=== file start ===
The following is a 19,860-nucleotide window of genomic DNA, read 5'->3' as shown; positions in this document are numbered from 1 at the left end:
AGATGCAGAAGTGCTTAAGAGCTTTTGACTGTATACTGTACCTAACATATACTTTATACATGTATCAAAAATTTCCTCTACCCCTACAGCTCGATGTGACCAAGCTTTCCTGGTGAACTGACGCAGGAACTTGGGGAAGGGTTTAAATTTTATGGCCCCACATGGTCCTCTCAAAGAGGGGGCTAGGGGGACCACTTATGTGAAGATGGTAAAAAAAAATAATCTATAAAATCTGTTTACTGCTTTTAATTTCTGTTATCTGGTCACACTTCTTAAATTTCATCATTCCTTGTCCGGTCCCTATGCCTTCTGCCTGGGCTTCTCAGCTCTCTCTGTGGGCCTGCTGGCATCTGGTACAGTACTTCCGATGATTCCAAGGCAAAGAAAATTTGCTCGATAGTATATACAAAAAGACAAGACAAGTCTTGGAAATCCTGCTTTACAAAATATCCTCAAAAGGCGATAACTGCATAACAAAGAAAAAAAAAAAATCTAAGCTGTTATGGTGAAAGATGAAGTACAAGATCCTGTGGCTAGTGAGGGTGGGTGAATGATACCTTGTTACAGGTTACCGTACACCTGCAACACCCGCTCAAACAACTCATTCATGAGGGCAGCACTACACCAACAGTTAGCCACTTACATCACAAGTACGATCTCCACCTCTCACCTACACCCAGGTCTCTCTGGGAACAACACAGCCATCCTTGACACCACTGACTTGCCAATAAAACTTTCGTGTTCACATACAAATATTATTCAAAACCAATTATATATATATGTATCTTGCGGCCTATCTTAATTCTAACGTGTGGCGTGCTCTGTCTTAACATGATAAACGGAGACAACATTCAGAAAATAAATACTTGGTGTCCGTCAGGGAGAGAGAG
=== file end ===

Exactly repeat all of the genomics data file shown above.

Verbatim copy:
The following is a 19,860-nucleotide window of genomic DNA, read 5'->3' as shown; positions in this document are numbered from 1 at the left end:
AGATGCAGAAGTGCTTAAGAGCTTTTGACTGTATACTGTACCTAACATATACTTTATACATGTATCAAAAATTTCCTCTACCCCTACAGCTCGATGTGACCAAGCTTTCCTGGTGAACTGACGCAGGAACTTGGGGAAGGGTTTAAATTTTATGGCCCCACATGGTCCTCTCAAAGAGGGGGCTAGGGGGACCACTTATGTGAAGATGGTAAAAAAAAATAATCTATAAAATCTGTTTACTGCTTTTAATTTCTGTTATCTGGTCACACTTCTTAAATTTCATCATTCCTTGTCCGGTCCCTATGCCTTCTGCCTGGGCTTCTCAGCTCTCTCTGTGGGCCTGCTGGCATCTGGTACAGTACTTCCGATGATTCCAAGGCAAAGAAAATTTGCTCGATAGTATATACAAAAAGACAAGACAAGTCTTGGAAATCCTGCTTTACAAAATATCCTCAAAAGGCGATAACTGCATAACAAAGAAAAAAAAAAAATCTAAGCTGTTATGGTGAAAGATGAAGTACAAGATCCTGTGGCTAGTGAGGGTGGGTGAATGATACCTTGTTACAGGTTACCGTACACCTGCAACACCCGCTCAAACAACTCATTCATGAGGGCAGCACTACACCAACAGTTAGCCACTTACATCACAAGTACGATCTCCACCTCTCACCTACACCCAGGTCTCTCTGGGAACAACACAGCCATCCTTGACACCACTGACTTGCCAATAAAACTTTCGTGTTCACATACAAATATTATTCAAAACCAATTATATATATATGTATCTTGCGGCCTATCTTAATTCTAACGTGTGGCGTGCTCTGTCTTAACATGATAAACGGAGACAACATTCAGAAAATAAATACTTGGTGTCCGTCAGGGAGAGAGAG